GOING BOLDLY – across, beneath and beyond the ocean

This was a talk given on Zoom by Jeremy Batch in January 2021. The title of the lecture was intriguing and we didn’t know quite what to expect. But Jeremy was full of surprising facts about all sorts of nautical events, ancient and modern. In 1968 the ship USS Yorktown had a rendezvous with another ‘ship’. They were to meet the three men from the spaceship Apollo 8 who had just travelled to the moon and back travelling at speeds of 24,500mph. But it was the landing of the capsule that was problematic.  The capsule should land in an upright position, or Stable 1.  We learnt that the basic design of the capsule to enable it to float the right way up was not dissimilar to one of Leonardo de Vinci’s designs for a parachute in 1485.

We saw that even in ancient times, the Egyptians wore lifejackets.  In 1854 the RNLI crew wore lifejackets made of cork.  Later they were made from kapok and in the last war the RAF used the Mae West inflatable jacket, not as comfortable as our modern devices.  The RAsought permission from Mae West to use her name for this, and her answer was, “I’ve been in Who’s Who, and I know what’s what, but it’ll be the first time I ever made the dictionary”!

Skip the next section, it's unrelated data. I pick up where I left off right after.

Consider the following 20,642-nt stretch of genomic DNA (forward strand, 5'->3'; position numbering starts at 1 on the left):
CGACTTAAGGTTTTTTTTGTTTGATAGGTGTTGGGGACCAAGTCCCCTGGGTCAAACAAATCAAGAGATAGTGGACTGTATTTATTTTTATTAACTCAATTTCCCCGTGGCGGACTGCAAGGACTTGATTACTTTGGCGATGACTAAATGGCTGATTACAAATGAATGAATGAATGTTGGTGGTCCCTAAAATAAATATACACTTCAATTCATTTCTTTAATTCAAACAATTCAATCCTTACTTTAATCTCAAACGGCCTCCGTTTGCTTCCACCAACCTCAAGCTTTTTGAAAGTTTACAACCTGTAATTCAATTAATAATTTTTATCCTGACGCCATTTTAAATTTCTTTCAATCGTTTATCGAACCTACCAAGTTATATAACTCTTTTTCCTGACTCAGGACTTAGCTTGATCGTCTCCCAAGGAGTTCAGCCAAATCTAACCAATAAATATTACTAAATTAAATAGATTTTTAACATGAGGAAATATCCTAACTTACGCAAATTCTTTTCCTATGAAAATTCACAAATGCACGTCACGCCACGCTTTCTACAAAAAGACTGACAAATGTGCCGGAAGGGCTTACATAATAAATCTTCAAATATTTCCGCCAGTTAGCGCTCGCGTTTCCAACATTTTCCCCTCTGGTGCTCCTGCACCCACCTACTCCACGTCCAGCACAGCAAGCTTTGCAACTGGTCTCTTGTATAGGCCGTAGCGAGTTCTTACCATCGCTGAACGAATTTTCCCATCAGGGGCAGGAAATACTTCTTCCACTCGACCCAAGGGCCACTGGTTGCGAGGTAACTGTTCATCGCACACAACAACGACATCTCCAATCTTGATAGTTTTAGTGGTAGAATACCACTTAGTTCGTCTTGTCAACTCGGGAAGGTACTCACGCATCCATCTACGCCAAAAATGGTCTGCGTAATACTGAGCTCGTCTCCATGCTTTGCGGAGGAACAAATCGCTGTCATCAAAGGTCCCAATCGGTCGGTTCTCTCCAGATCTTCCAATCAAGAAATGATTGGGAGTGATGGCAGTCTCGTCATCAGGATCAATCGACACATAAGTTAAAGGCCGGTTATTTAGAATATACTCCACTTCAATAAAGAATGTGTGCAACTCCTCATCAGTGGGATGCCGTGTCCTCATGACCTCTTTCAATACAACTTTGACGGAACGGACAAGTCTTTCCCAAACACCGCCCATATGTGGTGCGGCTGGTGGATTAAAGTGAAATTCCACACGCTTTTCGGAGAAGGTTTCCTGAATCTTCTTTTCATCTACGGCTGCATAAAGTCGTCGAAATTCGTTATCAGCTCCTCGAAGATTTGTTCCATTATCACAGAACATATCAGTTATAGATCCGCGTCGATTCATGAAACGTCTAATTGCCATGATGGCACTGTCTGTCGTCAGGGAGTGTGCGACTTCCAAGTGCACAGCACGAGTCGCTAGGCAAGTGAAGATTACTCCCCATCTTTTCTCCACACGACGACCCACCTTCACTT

We discovered that early ships were usually made from papyrus but later wooden ships were commonplace, but these rot over time.  This rot is caused by shipworm and gribbles.  Many of us have our yachts coppercoated to prevent marine growth, but this is not new.  Ships were first protected by using copper plates as early as 1761.

One of the biggest killers for sailors on long voyages was scurvy, but eventually a cure in the form of lemon juice was found – a good source of vitamin C, as too is cider!

Jeremy also talked about the early evolution of diving equipment culminating in the scuba gear we use today.

Over 60 members enjoyed this talk and we look forward to welcoming Jeremy back for another entertaining lecture in October.

Helen Jupp

Social Secretary Yachts